5.) Prevent Kids From Wandering Into the Car--Don't let your children play in your car, make sure the car's doors and trunk are locked when you're not using it, and keep the keys out of kids' reach. That may help prevent children from getting accidentally locked in the car.

6.) Check That They Arrived--If your children take school buses or other modes of transportation, make sure that the transportation company follows established safety protocols, such as a bus driver walking through the bus to make sure no child is left onboard at the end of the route. And call to make sure your child arrives as expected, if you are not there to greet your child.

In addition to kids being left in cars, they can also get trapped in a hot car if they get into the car by themselves, according to Locking your car, especially the trunk, and securing your car keys out of your child's reach can help to prevent these injuries. Many children climb into unlocked vehicles without their parents’ or guardians’ knowledge, according to Once in the car, they may become confused by the door handle’s configuration and be unable to open the door from the inside. Also, children may accidentally lock doors by leaning on a power control device and be unable to get out. In warm weather, a vehicle can warm to dangerous, life-threatening levels in only 10 minutes.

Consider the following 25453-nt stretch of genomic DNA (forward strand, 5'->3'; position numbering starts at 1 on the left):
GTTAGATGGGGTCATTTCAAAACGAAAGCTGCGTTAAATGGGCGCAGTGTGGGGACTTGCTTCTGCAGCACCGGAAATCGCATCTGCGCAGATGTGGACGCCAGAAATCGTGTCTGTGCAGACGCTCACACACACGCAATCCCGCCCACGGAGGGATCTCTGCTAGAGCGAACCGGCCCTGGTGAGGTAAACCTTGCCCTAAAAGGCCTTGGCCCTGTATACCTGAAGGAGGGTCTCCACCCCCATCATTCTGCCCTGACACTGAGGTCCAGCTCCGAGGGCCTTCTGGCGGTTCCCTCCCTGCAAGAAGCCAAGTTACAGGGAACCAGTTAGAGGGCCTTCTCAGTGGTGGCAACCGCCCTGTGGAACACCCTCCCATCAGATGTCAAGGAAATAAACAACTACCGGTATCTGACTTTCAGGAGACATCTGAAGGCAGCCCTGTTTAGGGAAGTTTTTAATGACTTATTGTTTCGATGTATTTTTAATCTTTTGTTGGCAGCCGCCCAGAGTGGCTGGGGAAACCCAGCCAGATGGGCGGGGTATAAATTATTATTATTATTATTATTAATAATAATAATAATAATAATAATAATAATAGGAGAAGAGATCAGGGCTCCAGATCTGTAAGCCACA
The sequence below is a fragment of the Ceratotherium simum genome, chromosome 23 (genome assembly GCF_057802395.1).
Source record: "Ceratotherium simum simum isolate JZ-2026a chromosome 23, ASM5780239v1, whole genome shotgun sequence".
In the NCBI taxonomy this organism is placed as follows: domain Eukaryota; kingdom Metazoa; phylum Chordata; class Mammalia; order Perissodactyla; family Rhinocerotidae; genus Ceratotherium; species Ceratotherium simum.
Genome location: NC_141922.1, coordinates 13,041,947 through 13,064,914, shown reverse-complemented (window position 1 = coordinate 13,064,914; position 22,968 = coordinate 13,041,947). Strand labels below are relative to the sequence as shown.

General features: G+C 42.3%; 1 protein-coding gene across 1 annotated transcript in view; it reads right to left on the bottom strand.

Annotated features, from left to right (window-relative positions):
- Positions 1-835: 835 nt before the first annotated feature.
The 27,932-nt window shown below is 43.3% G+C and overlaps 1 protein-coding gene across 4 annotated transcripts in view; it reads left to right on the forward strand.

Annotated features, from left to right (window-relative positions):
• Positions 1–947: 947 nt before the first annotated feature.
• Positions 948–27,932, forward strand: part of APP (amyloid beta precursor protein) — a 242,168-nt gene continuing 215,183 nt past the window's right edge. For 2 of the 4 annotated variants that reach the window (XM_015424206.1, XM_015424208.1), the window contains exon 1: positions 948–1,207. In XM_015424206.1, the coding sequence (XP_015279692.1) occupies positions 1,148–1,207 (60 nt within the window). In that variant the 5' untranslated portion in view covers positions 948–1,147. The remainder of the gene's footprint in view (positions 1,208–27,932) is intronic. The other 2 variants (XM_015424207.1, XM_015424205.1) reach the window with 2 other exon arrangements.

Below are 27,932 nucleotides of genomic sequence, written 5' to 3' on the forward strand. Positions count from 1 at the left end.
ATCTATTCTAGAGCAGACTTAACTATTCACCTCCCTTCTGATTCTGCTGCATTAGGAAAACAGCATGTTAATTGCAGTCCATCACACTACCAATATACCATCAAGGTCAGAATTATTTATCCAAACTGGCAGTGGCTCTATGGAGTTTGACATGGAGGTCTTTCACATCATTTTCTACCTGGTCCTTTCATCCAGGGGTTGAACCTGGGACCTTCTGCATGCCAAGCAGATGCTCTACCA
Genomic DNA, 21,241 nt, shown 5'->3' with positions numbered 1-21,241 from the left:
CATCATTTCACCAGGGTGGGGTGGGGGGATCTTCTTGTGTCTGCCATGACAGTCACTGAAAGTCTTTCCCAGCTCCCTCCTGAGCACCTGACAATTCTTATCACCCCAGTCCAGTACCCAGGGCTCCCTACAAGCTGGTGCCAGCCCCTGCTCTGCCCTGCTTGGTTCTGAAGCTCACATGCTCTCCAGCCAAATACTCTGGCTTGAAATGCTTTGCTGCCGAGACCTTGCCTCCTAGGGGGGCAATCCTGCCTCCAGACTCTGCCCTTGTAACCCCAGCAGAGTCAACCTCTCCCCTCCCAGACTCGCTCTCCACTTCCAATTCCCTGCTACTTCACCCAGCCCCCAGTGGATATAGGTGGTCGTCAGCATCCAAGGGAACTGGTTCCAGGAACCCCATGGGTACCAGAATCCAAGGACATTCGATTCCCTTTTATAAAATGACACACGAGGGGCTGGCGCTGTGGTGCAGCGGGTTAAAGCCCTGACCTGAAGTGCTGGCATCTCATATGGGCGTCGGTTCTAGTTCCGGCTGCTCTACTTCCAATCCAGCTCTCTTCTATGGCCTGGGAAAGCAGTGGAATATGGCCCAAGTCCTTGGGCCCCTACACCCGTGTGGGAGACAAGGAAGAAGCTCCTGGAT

What happens to people who leave a child alone in a car on a warm day? Well, according to, in addition to possibly losing their child, they are likely to face charges over the incident. What if you see a child alone in a hot car? Call 911 and seek immediate medical attention. Don't waste time looking for the parent.

Remember, children are your most precious cargo, and they deserve your utmost attention all the time. They look to parents and caregivers to keep them safe. A hot car is not. The memory of a child lost due to death in a hot vehicle will haunt you forever. Be safe, not sorry.

Until next time. Let me know what you think.